Designs that Cell is interested in research projects surrounding visual communication strategies. We are currently investigating these strategies through the implementation of infographics in a variety of settings including science communication, healthcare, and education.
Nersesian, S., Vitkin, N., Grantham, S., Bourgaize, S. (2020). Illustrating your research: design basics for junior clinicians and scientists. BMJ 370: m2254.
Nersesian, S., Carter, E., Boudreau, J. (2020). Deadly Coronaviruses. Infographic.
download high-quality printable documents here (70MB).
Using Visual Communication in Alcohol Misuse Treatment
Shan Grewal, Naomi Robson, Natasha Vitkin, Sarah Nersesian, Rick Csiernik
Alcohol treatment programs support individuals struggling with alcohol misuse. The Relapse Prevention model, used in many treatment programs, is a longstanding theory addressing abstinence maintenance for patients on the recovery path. However, a significant communication barrier in addiction education is the poor educational backgrounds and health literacy of many treatment patients. A prevailing solution to overcome educational and literacy barriers in healthcare is visual communication. Providing health information visually to patients with poor educational backgrounds has shown to benefit material comprehension. The present study explores visual communication in a new health context—alcohol misuse treatment.
An evidence-based visual handout was specifically designed to teach Relapse Prevention in alcohol misuse treatment programs. Distinct design features allow the visual to transcend potential educational barriers: only actionable ideas from the Relapse Prevention model relevant to patients are presented; illustrations minimize cognitive load on viewers; text is efficiently used to avoid misinterpretations of pictures; headings and arrows guide attention; and careful colour choice improves readability. These findings provide recommendations to produce more addiction treatment educational materials. A future project will empirically assess the effectiveness of the visual in improving comprehension of Relapse Prevention amongst patients of alcohol treatment programs in Ontario.
Examining the effects of infographics in medication adherence using an iron supplementation example
Abdullah Chanzu, Molly Wells, Natasha Vitkin, Sarah Nersesian
Iron deficiency and its consequential illnesses affect a large number of pregnant women worldwide and can lead to maternal and fetal morbidity and death. Iron supplementation can be used as a treatment, though it can be challenging to modulate patients’ adherence to medication-taking regimens. Visual science communication methods have shown to improve adherence levels in many studies, so I was interested in taking the opportunity to research these approaches in the context of iron supplementation for pregnant women.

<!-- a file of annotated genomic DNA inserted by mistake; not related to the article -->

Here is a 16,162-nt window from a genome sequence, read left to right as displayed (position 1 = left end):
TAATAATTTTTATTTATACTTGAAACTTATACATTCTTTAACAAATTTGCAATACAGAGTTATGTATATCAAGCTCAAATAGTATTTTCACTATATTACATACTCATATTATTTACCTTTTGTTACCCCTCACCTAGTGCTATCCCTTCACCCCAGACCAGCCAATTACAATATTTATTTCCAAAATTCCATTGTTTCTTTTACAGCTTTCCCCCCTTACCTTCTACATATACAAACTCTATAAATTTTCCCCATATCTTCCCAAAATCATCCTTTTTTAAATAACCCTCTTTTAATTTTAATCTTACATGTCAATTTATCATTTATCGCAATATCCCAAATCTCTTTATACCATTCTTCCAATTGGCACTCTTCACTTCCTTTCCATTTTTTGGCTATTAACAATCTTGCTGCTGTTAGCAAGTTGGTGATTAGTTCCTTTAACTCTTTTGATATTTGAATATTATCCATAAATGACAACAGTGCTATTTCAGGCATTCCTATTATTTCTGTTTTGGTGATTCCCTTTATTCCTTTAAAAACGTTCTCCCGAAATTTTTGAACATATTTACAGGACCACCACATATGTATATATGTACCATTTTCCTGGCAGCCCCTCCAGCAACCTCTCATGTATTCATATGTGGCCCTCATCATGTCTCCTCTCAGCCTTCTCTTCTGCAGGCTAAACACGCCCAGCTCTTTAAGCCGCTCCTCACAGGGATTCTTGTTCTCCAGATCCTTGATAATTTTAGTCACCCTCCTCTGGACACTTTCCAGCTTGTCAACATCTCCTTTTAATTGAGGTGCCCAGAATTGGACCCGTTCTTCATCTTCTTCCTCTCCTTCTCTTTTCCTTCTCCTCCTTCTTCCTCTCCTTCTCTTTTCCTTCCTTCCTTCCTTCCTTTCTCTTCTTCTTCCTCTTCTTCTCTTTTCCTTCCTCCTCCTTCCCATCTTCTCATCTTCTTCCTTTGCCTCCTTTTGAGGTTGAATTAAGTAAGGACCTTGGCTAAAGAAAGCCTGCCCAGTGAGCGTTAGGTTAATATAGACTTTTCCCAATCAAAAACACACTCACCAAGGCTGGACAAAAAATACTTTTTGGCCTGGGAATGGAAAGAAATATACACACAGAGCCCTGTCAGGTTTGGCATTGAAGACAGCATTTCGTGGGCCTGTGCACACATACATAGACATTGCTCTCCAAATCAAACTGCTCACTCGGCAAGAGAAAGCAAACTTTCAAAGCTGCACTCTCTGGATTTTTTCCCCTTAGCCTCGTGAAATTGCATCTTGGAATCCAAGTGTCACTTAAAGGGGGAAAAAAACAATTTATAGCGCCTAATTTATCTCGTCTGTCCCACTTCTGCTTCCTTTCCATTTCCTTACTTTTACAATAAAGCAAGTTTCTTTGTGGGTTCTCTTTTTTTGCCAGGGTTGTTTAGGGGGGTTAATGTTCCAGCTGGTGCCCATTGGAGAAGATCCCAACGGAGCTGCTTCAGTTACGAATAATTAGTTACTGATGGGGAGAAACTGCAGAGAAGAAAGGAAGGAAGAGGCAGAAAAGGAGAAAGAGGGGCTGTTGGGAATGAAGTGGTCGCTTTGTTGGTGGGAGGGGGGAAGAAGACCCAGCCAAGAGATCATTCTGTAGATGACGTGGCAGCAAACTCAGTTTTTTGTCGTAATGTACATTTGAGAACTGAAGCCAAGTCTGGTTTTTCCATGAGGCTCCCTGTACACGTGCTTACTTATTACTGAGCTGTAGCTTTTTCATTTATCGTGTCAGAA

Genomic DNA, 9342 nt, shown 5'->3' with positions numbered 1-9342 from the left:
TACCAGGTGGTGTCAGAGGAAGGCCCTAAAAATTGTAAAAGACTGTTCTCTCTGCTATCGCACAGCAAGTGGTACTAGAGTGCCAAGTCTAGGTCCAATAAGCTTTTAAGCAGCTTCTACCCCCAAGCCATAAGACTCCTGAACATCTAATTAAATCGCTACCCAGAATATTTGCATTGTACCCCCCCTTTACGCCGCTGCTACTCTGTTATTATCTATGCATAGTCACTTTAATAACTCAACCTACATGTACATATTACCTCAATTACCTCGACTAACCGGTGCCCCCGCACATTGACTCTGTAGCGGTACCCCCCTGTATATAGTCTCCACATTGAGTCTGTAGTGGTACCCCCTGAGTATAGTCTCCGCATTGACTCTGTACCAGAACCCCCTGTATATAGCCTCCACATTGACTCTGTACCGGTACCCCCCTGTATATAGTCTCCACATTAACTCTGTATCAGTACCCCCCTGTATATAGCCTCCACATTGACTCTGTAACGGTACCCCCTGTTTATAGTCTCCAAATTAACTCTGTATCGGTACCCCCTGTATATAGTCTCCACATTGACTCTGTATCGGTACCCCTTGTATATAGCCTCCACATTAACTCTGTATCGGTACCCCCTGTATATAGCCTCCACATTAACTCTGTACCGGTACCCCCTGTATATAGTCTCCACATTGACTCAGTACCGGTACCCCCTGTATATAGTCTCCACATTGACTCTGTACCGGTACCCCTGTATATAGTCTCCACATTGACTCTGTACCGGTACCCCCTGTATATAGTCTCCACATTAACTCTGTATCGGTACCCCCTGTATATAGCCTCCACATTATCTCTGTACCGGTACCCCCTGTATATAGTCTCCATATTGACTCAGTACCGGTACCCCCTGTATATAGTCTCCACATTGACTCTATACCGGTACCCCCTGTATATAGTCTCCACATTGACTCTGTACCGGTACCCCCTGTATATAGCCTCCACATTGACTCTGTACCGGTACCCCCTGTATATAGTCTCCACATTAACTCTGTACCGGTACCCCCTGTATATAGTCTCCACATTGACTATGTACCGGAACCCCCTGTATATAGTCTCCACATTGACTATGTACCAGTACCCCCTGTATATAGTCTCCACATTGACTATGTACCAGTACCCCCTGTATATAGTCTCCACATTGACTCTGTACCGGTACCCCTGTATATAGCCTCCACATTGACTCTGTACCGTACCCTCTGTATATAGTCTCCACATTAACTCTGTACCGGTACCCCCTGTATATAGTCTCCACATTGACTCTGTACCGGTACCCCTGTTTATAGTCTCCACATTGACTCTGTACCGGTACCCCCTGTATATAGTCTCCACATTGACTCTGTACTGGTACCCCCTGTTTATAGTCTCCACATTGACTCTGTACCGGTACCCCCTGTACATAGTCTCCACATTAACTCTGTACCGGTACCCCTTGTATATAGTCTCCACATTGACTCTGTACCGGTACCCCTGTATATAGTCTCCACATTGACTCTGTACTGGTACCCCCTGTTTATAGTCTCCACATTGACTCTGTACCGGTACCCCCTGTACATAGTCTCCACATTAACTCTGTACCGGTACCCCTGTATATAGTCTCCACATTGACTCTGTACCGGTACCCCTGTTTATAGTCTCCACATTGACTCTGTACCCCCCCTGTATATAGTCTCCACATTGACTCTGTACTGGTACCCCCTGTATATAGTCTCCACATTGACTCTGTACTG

I am currently conducting a literature review on the use of infographics to improve medication adherence among pregnant women with iron deficiency. Overall results have shown to be in favour of the use of pictograms/infographics as a tool to improve medication adherence. Over the course of the project, I have gathered evidence-based guidelines for producing a meaningful infographic, and have worked with Molly Wells, a junior illustrator, to translate these guidelines into a tangible result. This infographic offers the potential of being used for educational purposes in clinical settings and other environments.
In the future, I hope to use my findings from this summer as a basis for pilot testing the evidence-based infographic we have created this summer, with live study participants.
Creation, Distribution, and Analysis of Targeted Infographics for Use in Undergraduate Organic Chemistry Instruction
Genevieve O'Keefe, Anupreet Kharbanda, Natasha Vitkin, Sarah Nersesian, Kathy-Sarah Focsaneanu
Infographics have previously been proven to be effective science communication tools but, studies on their use in organic chemistry education are minimal, if not obsolete. This summer, my goal was to pilot a study on the development of educational infographics based on first-and second-year organic chemistry material at the University of Ottawa. Students who have previously taken these courses were asked to select various design elements that they found to be best suited for the targeted audience. In the classroom, these infographics also aim to increase interest in the course material, hopefully increasing student retention in STEM and, more specifically organic chemistry. These student-developed infographics will be employed in a sequential study on the impact of their use on interest, comprehension and retention in first-and second-year organic chemistry. I will be presenting my results from the pilot study as well as the justification behind my project and subsequent study.